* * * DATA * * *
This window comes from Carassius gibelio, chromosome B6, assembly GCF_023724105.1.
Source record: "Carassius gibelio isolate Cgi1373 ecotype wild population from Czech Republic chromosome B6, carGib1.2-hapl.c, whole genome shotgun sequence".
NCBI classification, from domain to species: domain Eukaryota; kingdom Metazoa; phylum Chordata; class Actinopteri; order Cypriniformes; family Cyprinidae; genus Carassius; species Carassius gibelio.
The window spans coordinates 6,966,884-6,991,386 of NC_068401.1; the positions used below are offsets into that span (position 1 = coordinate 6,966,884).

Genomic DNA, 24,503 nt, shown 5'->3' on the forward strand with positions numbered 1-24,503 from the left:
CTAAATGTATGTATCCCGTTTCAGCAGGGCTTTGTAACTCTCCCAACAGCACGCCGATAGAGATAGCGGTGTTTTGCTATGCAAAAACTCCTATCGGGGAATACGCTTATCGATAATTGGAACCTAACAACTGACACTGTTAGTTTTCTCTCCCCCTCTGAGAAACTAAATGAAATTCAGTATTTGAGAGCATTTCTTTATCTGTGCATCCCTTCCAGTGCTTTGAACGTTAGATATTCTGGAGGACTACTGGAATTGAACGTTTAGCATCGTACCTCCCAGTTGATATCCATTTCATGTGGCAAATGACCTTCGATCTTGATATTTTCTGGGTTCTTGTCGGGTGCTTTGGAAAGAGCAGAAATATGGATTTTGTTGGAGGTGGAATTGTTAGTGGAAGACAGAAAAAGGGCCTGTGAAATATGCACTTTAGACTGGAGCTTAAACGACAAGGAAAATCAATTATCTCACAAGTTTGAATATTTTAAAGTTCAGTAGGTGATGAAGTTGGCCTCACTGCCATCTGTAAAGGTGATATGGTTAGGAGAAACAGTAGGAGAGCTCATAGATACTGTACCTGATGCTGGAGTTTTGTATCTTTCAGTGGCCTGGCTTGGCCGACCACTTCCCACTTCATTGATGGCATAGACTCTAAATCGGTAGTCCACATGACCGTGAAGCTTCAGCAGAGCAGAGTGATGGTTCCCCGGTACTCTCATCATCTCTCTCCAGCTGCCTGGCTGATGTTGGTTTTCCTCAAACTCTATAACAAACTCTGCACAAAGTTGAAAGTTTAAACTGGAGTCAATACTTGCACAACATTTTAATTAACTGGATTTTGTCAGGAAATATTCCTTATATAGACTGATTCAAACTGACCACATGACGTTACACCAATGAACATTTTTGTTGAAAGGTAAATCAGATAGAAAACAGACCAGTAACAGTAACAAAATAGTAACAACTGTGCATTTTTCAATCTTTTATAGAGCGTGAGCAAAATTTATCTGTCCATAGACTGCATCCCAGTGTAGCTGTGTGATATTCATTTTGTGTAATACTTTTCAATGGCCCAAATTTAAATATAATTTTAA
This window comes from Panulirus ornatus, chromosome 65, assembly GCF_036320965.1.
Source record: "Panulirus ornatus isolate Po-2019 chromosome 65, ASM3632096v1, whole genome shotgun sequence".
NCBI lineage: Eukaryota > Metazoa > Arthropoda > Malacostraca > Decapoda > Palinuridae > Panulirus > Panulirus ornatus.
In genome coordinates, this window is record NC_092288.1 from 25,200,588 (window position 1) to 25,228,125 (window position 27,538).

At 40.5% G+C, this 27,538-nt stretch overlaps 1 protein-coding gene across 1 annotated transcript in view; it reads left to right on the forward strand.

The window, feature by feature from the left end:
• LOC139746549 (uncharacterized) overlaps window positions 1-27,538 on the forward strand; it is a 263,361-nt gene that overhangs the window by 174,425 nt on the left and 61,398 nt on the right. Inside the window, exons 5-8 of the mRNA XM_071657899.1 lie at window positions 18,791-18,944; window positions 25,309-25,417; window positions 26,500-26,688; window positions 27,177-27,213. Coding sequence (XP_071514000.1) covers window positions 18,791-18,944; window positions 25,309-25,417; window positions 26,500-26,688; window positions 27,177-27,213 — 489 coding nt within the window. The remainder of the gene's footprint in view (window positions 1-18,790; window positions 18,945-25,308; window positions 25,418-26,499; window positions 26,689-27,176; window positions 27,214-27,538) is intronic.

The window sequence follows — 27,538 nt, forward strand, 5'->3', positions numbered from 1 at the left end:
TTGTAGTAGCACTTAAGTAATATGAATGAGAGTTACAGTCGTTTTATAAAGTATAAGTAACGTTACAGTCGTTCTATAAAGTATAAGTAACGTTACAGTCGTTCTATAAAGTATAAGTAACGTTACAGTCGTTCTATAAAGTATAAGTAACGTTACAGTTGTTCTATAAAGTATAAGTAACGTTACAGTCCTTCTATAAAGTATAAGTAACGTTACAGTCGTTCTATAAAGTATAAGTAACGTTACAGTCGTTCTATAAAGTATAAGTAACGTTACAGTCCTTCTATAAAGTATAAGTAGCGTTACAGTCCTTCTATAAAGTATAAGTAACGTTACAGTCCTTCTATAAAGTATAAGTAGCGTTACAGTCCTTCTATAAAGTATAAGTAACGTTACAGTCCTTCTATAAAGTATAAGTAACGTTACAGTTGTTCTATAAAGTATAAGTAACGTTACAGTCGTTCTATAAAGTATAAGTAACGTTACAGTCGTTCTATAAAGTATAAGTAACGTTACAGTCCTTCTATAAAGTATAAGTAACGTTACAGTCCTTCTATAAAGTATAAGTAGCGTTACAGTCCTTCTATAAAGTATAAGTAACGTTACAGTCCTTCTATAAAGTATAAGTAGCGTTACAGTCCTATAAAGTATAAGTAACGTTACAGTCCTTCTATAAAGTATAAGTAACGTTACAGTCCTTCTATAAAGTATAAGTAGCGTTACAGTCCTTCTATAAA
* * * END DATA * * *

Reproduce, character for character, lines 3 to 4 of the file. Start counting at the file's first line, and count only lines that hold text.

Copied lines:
NCBI classification, from domain to species: domain Eukaryota; kingdom Metazoa; phylum Chordata; class Actinopteri; order Cypriniformes; family Cyprinidae; genus Carassius; species Carassius gibelio.
The window spans coordinates 6,966,884-6,991,386 of NC_068401.1; the positions used below are offsets into that span (position 1 = coordinate 6,966,884).